United States District Court, D. New Mexico
MEMORANDUM OPINION AND ORDER
matter comes before the Court upon Defendant's Motion to
Dismiss Plaintiff's Complaint (Motion to Dismiss), filed
November 11, 2016 and Plaintiff's Motion to Convert
Defendant's Motion to Dismiss into a Motion for Summary
Judgment (Motion to Convert), filed February 7, 2017. (Docs.
144, 178). Both motions are now fully briefed. (Docs. 153,
175, 182, and 192). The Court held a hearing on the Motions
on November 2, 2017, at which Michael Baskind appeared for
Plaintiff Equal Employment Opportunity Commission (EEOC) and
Ellen Casey appeared for Defendant New Mexico Department of
Corrections (NMDC). Having considered the Motions, oral
arguments, and applicable law, the Court will deny all
requested relief and order EEOC to file a supplemental
an age discrimination case arising from NMDC's alleged
failure to promote correctional officers over the age of 40.
EEOC filed the case on September 30, 2015 under the Age
Discrimination in Employment Act (“ADEA”), 29
U.S.C. § 621, et seq. on behalf of three
charging parties and an unidentified group of other aggrieved
alleges that NMDC failed to promote Richard Henderson and
Jerry Martinez to the position of Major at Central New Mexico
Correctional Facility because they were both over the age of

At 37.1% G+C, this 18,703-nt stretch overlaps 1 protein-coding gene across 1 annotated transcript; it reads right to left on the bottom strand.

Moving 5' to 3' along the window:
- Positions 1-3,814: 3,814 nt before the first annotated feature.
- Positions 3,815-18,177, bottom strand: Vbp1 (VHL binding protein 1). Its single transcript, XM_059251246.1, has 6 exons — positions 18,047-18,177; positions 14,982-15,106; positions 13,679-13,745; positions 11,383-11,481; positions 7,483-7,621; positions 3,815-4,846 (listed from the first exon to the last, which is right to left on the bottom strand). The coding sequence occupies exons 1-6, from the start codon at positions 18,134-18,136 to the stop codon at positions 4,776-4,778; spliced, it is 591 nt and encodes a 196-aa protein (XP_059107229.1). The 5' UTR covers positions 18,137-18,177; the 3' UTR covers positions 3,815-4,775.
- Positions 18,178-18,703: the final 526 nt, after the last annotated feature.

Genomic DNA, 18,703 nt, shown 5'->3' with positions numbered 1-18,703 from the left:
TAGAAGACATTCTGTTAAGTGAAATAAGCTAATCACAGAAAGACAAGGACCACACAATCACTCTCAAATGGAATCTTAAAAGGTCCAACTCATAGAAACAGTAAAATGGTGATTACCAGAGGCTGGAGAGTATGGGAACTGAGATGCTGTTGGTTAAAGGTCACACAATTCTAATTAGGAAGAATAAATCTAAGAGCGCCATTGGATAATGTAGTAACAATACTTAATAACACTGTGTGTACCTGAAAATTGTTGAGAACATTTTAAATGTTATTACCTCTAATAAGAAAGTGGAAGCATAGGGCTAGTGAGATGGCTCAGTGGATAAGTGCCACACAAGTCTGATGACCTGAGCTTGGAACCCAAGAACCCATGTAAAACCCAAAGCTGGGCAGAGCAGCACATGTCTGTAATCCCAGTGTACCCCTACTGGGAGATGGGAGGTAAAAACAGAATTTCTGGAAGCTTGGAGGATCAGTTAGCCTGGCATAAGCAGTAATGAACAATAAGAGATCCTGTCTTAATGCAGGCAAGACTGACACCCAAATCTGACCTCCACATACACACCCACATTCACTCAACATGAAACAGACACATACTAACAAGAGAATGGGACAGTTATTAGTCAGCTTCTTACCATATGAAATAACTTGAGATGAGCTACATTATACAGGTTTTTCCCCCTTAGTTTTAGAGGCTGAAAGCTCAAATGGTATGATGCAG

40. Complaint at ¶¶ 20 - 25. Former Warden Anthony
Romero (age 38) allegedly told Henderson and Martinez that
while they were qualified for the Major position, he selected
a 31-year-old candidate because he was looking for someone
with “longevity.” Id. at ¶ 27.
Lieutenant Paul Martinez (age 58) also was allegedly passed
over in favor of younger candidates for reassignment to the
desirable Security Threat Intelligence Unit. Id. at
¶¶ 73-74. When Henderson complained, Warden Romero
allegedly directed Robert Tenorio (age 53) to uncover a
policy violation by Henderson. Id. at ¶ 47.
Tenorio refused and later participated as a witness in
Henderson's EEOC complaint. Id. at ¶¶
49-52. Warden Romero then retaliated by, inter alia: (1)
accusing Tenorio of time sheet fraud and ultimately
discharging him and (2) transferring Henderson to less
desirable units. Id. at ¶¶ 34-41; 53.
alleges NMDC and Warden Romero engaged in similar
discrimination against other aggrieved individuals.
Specifically, EEOC asserts that since January 2009 to at
least December 2014 and continuing, NMDC denied employment
opportunities to unidentified workers 40 and over based on
their age. Id. at ¶¶ 66, 70. EEOC also
alleges Warden Romero: (1) made many of the decisions to deny
employment opportunities to older workers; (2) used ageist
comments about longevity, preferring younger workers, and not
promoting employees near retirement; and (3) instilled a
culture of age discrimination that continues to be applied by
NMDC. Id. at ¶¶ 67-69. EEOC seeks an
injunction requiring policy changes and money damages for any
individual adversely impacted by the discrimination.
Id. at ¶¶ A-F.
Amended Complaint alleges three counts (Counts I, II, and IV)
on behalf of a class of unidentified aggrieved individuals
under 29 U.S.C. §§ 623(a)(1) (age discrimination)
and 623(d) (retaliation). NMDC now moves to dismiss those
counts with respect to the unidentified aggrieved individuals
pursuant to Federal Rule of Civil Procedure 12(b)(6). (Doc.
144). NMDC argues those claims are insufficient under the
Twombly/Iqbal standard and that EEOC failed to
provide sufficient notice about any additional aggrieved